Kiln insulation

      A discussion of good insulations types for kilns and information on R values. February 7, 2001

Q.
Can anyone suggest the cheapest and most effective type of insulation for kiln walls and ceilings? Also, what is the recommended R factor or amount to be used?

Forum Responses
There are two reasons for insulating a kiln. Reducing energy consumption is the one most people think of, but of equal importance is preventing condensation.

This means that R20 is usually the minimum. R30 seems to be the best from an economic standpoint, but you can't have too much. After R30, the payback gets pretty tiny.

Avoid any open cell product like fiberglass, white polystyrene or cellulose. Urethane is good if the density is right. Blue or pink styrofoam is good if temperatures will not be over 160 degrees F. Polyisocyanurate is the most widely used. Mineral wool is okay but only if the structure is right and not for "homemade" kilns. If you use a board, be sure to allow for expansion and contraction by using multiple layers.



Be careful--you can over insulate! We built our kiln from freezer panels (which have a very high R value) and it overheats when the outside temperature rises above 70 degrees, with no heat source other than the compressor and fans.


There is something confusing here when one talks about a kiln over-heating. I wonder what the source of the heat is. In every DH kiln I have seen (except for some early Westaire units) the compressor is outside the kiln. The hot coils cannot get any hotter than the cold coils are cold, so these two balance each other. Also, the typical kiln schedules run at 110 degrees F (minimum) and often much hotter. Where is all the heat coming from? The insulation doesn't make heat.

Also, if there is extra heat, why isn't the lumber using this heat to evaporate moisture, thereby cooling the kiln off? The hotter a kiln is, the faster the wood dries, meaning it is using the heat.

Is the building perhaps painted dark black? Even so, with all the extra insulation, solar heating should be minimal.

I would be glad to have an explanation. As a technical point, it takes about 32,000 Btu's to evaporate 1% MC from one MBF of lumber (with no heat loss through the walls, floor, roof and no vent losses). This is equivalent to 64 kWh of electrical energy from an electrical heater.

Gene Wengert, forum technical advisor



The refrigeration system puts more heat into the air than the cooling coil takes out of the air, regardless of whether the compressor is inside the kiln or not.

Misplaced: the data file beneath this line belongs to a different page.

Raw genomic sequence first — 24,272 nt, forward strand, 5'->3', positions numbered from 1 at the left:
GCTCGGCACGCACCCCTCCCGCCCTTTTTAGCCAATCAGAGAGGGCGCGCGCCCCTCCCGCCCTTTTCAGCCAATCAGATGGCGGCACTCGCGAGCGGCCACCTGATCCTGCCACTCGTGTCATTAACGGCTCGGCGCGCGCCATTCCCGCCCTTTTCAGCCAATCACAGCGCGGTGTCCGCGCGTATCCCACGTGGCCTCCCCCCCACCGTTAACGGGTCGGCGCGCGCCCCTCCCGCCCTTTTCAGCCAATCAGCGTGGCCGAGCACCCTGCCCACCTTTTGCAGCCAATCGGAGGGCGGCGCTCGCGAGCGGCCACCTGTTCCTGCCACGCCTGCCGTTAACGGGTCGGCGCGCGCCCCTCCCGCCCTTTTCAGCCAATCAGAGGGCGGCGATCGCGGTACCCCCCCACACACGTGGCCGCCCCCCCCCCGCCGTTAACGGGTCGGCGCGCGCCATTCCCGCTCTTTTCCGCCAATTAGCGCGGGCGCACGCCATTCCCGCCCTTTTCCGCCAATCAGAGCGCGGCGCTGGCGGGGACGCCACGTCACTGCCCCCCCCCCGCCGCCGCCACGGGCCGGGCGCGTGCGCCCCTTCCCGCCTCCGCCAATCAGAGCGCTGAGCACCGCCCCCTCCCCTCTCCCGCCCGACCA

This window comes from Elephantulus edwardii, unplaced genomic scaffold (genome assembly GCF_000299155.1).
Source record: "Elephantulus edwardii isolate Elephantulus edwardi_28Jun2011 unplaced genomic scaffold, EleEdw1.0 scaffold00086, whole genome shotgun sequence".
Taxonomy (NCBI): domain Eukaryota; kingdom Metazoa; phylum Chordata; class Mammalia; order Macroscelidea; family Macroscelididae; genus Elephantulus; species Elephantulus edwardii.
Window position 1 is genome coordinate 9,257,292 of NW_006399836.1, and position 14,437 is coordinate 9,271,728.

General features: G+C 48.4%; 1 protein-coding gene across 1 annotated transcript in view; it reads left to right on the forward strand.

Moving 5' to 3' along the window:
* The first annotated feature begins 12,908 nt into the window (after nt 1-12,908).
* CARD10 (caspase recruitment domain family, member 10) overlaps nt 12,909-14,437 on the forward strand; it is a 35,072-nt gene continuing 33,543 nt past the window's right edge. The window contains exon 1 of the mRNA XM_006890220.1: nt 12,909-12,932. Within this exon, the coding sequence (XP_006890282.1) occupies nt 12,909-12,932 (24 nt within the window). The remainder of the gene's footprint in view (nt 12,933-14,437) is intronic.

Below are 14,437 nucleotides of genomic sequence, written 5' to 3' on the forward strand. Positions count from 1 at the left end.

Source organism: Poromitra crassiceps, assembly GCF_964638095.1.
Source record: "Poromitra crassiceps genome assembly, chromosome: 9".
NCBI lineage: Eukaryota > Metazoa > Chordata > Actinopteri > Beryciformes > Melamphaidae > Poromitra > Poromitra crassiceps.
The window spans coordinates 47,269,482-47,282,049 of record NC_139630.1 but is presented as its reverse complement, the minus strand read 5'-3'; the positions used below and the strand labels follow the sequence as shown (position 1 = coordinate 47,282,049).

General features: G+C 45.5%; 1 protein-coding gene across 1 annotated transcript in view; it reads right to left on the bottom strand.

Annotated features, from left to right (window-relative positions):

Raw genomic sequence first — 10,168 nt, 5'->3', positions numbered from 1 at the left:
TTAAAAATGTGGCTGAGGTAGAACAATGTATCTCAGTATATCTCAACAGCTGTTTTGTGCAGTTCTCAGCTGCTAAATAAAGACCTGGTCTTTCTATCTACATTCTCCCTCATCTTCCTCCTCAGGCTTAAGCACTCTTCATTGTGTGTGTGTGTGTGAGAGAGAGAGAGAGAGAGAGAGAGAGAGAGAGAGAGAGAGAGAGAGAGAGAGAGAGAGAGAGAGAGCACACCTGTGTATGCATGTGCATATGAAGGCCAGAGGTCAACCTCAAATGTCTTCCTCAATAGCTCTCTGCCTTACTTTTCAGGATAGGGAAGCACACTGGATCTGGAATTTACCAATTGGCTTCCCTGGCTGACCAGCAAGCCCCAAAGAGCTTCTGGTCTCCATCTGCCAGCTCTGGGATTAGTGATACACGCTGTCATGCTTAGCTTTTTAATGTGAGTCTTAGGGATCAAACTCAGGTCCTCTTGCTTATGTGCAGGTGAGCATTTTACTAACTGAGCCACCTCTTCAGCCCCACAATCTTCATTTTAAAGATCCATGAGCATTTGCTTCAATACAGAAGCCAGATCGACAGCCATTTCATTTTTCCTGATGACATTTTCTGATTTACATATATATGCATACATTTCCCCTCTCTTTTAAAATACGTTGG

For example, if a compressor is using 25 kWh, then 95% of that energy gets transferred to the refrigerant and thus to the kiln. In addition, all the electricity used by the fans and blowers gets translated into heat. In this case, adding the compressor heat, the fan heat and the blower heat, you would probably be adding in about 150,000 Btuh more than the cooling effect. Once the kiln is up to temperature, this heat is exhausted by the vents and you get rid of a pound of water for each 1500-3000 Btuh and this is water the dehumidifier doesn't have to take out.

Most DH kilns turn the heat off once the kiln reaches 85 degrees F and this "recovered" heat is what is used to finish the load. By insulating the kiln really well, you force yourself to vent to get rid of heat and this carries away water. If the walls are not well insulated, the heat leaks out by transmission and no water goes with it, so the cost of operation is higher.



A number of the smaller kilns locate the compressor, evaporator and condenser in one unit, and only place the controls outside the chambers. This makes them easier to install and I suspect cheaper to build. However, if the kiln is equipped with automatic over temperature (fan on a thermostat), overheating is not much of a problem. You may need to adjust the lower percentage timer for easily degrading species (oak), but that only means a cheaper power bill.


What happens to the pink foam above 160 degrees? I have 9 sheets of 4" stuff I had planned to incorporate into a small solar kiln. A 4' cube prototype I built had the 2" white styrofoam going over 146 (then the digital thermometer would go black) with no obvious problems.


Probably nothing will happen to the pink styrofoam up to 180 degrees F. We have lots of people use it with good results.

White EPS is chemically the same stuff, but is much more sensitive to temperature and is open cell, so it holds water. It varies a great deal by manufacturer, but the material tends to shrink starting around 150. We have had a number of bad experiences with it, and some good experiences. Because there is no way to know in advance, we stay away from it.



Is there a chance of off-gassing that might create a flammable/explosive situation (in a solar kiln with a small fan)?


I don't think there would be any problem with off-gassing at the temperatures you would be running. Normally, the temperature that this material sees in some attics or when insulating a flat roof under black asphalt, will be higher than it should see in a kiln. It is pretty safe stuff.


I am currently drying the first charge of larch after having added Krona insulation to the inside of my R20 framed kiln. I used roofing nails to install it.

I noticed a difference right away. The kiln is quieter, the preheat was on for less time, and it looks like Apollo 9 inside!

Krona is good to 300 degrees F or something, but the tape to seal it needs to be chosen carefully.



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  • KnowledgeBase: Primary Processing

  • KnowledgeBase: Primary Processing: Kiln Construction

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